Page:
By the way, for the frugal RVer, an added bonus to small town festivals is that the local campgrounds can't accommodate all the visitors. Any rules prohibiting free camping in public parks, parking areas, or along the streets are usually thrown out for the weekend.



Free Travel Activities: To Relax

  • Watch the sunset or sunrise, or a thunderstorm. Sunbathe, sit by a campfire, lie on a blanket under the stars, count your blessings, listen to the wind in the trees, the birds singing, or watch the squirrels or lizards scamper by.

  • Read. Bring the books you've intended to read, but haven't had time for. Donate them to a small town library as you finish them.

  • Listen to music or radio. We tune into NPR for Prairie Home Companion regularly for 2 hours of free entertainment on the road.

  • Hobbies. Many are easily transported. Do crafts such as knitting or carving. Create your own unique souvenirs and gifts to bring back. I like to dabble with drawing and water color paints.

  • Learn to play a harmonica, flute or other small instrument. (Despite the small RV we drive, we find room for Randy's guitar... proving that having enough storage space in an RV is really all about priorities.)

    Randy on  his guitar

    Randy's melodies at the campsite relax us both

  • Solve puzzles, crosswords, or sudoku …good for the mind.

  • Play cards or board (not bored) games.

  • And last and also definitely least on our list of priorities, there's always TV, dvds or the computer for those who need a technology fix. We watch local stations on our laptop computer. That's right: no TV or Internet required.

Free Travel Activities: To Escape

Often we just want to get away from an aspect of our lives we aren't happy with.

  • Get active. A long trip can be the perfect time to start or renew an exercise program. A weight program can be transferred to a workout with heavy rubber bands since you won't want to carry extra weights in your RV.

  • Break bad habits. Getting away from your normal triggers can be the perfect opportunity to quit smoking, eat healthier, or change other habits.

  • Learn something. Take up a new hobby, learn to meditate or any number of things you never seem to find the time for at home.

  • Find answers. Do some soul searching, journal, get in touch with yourself, figure out what you want to do with the rest of your life. And don't be surprised if the answer is, “More of this!”

Travel Activities That Are Not Free But You Don't Want To Miss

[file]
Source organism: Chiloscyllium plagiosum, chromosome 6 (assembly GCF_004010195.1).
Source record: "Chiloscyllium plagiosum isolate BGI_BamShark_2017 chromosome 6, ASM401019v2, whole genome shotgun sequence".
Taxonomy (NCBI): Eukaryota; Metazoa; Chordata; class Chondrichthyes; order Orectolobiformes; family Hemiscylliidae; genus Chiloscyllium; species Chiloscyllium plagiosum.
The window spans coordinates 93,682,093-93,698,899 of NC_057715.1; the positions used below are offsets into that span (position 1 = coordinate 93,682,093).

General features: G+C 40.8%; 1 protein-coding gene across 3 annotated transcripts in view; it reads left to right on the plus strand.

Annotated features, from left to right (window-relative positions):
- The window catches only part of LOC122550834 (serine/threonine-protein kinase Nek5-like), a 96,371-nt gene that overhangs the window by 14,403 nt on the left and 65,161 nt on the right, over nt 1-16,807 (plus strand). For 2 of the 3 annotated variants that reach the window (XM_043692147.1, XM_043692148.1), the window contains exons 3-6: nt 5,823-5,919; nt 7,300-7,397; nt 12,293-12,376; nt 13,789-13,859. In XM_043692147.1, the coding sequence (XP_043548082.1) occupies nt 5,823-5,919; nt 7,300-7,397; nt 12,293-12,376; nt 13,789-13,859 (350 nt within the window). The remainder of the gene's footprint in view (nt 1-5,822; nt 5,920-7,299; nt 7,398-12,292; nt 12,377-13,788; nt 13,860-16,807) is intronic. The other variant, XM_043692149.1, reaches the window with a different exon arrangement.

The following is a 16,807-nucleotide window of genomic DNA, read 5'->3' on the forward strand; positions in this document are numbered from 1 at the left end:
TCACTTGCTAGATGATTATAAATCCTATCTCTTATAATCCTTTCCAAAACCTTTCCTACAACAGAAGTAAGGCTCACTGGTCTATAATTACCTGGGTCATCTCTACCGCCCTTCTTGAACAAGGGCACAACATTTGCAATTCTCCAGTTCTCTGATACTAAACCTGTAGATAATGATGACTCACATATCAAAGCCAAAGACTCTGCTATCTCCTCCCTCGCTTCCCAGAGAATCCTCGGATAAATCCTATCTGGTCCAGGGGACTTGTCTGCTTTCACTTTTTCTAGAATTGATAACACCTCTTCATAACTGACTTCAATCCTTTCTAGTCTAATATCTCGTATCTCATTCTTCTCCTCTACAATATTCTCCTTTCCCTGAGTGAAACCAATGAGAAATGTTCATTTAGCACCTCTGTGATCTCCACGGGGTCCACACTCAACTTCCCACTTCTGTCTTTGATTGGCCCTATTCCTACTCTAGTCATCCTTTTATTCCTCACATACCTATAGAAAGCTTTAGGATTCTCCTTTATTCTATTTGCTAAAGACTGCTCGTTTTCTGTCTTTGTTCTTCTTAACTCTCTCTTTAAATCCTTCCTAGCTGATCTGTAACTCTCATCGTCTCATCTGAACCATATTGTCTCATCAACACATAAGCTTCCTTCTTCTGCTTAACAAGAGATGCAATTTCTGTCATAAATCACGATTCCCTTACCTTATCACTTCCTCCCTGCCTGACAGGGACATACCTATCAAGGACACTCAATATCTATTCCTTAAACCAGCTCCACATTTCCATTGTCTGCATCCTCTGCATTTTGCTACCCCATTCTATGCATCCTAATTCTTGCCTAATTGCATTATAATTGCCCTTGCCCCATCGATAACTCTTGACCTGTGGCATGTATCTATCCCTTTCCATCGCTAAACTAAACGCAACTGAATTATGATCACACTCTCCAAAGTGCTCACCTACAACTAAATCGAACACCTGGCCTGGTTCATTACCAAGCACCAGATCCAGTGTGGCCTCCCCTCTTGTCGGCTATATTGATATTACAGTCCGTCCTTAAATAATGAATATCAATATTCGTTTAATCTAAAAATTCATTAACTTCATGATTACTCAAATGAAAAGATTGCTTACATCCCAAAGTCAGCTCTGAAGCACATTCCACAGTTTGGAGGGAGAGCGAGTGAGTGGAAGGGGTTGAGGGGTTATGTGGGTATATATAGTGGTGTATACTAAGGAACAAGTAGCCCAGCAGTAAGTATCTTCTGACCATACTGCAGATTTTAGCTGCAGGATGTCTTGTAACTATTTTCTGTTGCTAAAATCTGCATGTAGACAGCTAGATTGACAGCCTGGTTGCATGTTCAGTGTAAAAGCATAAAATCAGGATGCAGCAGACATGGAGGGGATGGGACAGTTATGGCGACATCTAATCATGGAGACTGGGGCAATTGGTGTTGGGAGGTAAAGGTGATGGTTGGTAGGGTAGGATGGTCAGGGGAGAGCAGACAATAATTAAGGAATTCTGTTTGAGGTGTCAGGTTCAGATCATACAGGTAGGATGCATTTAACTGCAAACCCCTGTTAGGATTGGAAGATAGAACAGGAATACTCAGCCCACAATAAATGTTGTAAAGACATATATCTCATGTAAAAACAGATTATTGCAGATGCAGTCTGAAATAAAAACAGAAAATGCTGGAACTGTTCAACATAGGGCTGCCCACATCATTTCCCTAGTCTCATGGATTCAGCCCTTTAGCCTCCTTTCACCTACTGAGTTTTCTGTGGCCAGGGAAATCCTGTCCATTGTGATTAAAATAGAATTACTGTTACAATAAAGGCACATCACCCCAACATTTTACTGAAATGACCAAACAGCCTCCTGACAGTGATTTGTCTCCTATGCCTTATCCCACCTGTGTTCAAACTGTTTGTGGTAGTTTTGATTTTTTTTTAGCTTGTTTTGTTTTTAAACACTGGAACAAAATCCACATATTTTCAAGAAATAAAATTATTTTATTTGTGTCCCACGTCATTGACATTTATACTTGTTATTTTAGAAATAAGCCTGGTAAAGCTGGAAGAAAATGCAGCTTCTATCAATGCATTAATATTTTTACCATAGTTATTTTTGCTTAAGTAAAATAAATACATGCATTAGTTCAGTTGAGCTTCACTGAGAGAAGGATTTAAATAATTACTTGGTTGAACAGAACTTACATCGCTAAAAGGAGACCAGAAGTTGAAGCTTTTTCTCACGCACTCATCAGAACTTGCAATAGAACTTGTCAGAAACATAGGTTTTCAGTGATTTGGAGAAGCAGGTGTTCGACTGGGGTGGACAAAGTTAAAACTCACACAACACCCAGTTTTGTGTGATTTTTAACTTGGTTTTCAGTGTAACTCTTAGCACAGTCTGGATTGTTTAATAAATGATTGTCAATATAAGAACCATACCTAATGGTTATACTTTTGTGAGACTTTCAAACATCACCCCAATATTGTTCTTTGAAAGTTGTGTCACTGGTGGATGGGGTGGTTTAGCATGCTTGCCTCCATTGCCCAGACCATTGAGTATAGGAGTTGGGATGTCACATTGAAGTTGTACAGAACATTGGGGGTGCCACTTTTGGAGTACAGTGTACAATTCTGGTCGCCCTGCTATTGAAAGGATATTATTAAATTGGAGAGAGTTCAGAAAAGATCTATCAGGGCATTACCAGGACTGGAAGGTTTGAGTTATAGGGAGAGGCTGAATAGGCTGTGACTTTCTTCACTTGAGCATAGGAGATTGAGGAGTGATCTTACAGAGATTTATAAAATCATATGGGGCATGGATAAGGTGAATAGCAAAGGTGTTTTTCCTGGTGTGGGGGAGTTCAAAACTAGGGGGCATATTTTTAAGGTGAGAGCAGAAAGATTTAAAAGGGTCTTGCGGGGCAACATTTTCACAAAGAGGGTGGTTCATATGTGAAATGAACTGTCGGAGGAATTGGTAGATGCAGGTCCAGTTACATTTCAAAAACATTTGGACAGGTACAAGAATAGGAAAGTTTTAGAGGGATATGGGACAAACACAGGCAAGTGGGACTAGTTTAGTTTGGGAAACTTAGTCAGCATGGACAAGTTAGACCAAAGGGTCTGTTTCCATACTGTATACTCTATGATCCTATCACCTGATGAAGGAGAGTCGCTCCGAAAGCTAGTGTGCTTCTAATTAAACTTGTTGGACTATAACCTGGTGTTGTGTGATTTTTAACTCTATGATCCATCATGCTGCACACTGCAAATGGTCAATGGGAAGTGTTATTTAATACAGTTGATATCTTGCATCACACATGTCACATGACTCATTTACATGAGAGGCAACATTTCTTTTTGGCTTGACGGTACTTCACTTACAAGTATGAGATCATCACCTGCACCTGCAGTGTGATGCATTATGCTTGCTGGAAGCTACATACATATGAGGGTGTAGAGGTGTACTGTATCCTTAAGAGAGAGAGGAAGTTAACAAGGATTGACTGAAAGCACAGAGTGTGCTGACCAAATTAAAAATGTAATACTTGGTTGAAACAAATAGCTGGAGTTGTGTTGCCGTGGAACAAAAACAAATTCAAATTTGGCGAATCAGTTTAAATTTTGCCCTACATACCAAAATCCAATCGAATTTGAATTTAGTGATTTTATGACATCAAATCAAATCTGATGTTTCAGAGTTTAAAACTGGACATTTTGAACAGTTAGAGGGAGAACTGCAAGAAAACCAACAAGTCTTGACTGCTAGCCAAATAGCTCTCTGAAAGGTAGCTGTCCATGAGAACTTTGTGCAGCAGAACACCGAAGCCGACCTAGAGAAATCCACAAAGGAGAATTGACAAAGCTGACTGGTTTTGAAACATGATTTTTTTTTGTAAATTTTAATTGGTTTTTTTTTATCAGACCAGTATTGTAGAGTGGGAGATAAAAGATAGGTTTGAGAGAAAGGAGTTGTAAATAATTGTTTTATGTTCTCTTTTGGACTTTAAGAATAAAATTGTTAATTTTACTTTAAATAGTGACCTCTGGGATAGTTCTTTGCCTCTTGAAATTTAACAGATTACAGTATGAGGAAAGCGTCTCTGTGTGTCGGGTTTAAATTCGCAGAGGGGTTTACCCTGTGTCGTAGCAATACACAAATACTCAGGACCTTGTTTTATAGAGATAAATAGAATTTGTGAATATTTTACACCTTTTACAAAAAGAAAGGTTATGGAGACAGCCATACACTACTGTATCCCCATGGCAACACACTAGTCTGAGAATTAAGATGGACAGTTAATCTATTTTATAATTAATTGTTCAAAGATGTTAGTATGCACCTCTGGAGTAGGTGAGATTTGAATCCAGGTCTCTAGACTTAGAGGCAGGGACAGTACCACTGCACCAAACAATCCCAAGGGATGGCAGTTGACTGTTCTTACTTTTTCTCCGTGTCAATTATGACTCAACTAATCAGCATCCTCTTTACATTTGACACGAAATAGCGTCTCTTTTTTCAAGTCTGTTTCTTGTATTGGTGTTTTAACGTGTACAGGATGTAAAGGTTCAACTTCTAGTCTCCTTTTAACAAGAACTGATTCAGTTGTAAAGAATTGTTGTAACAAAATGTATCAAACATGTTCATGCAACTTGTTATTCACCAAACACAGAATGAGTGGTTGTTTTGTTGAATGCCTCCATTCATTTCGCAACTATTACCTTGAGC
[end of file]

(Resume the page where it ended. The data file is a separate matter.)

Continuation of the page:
Of course, you'll need to pay the entry fees to visit the local attractions.

After all, did you come all this way NOT to see them?

You shouldn't be traveling if you're unwilling to spend some money on entry fees, however you can spend less, if you do your homework

Save Money On Entry Fees

  • Watch for tourist traps. Usually entry fees to the most noteworthy area attractions aren't over-priced but avoid the obvious tourist traps, often nearby the star attractions.

  • Avoid the added expenses. The helicopter view, the movie of your experience. Instead of the guided tour, opt for the self-guiding booklet or audio guide that allows you to go at your own pace and repeat what you didn't hear or understand.

  • Don't buy souvenirs. You know they'll only take up space in the RV and later gather dust at home. Your memories, photos and stories are the best souvenirs. If you can't resist, buy a postcard suitable for framing.

  • Buy park passes. In our opinion all the natural parks and historic sites are worth the entry fee. Consider purchasing the annual pass to save money.

  • Avoid peak times. Many attractions offer discounted fees on weekdays or during off-season months.

  • Look for Coupons at visitor information centers. Often there are coupons printed on brochures. Ask about special promotions, discounts or combination passes for visiting more than one attraction.

More Suggestions

The following suggested travel activities do have a cost, but minimal, so consider adding them from time to time.

  • Take the scenic drives marked on your roadmap.

  • Go on a casino cruise. Enjoy the cheap meal and the views. No one will even notice that you didn't gamble.

  • Attend a local dance, church supper or happy hour at a bar. Especially in a small town, take the opportunity to socialize and meet the locals. They're usually very interested in hearing about your traveling lifestyle and are the best authority on what you should see and do in their area. Even if you don't meet anyone, it's a night out.

  • Attend minor league baseball games. Minor Trips, an annual publication ($10.00) is geared toward travelers and helps you find minor league games and times across USA and Canada.

  • Early in the season, tickets to major sports events can be cheap. When we were in San Antonio, tickets to a Spurs game were only $5.00.

Whether at home or on the road, alone or as a couple, staying active is a key to feeling young and alive. For the full-timer or long-term RVer keeping your travel activities varied will help to ensure your continued enjoyment of traveling.

Life IS a trip! Enjoy it!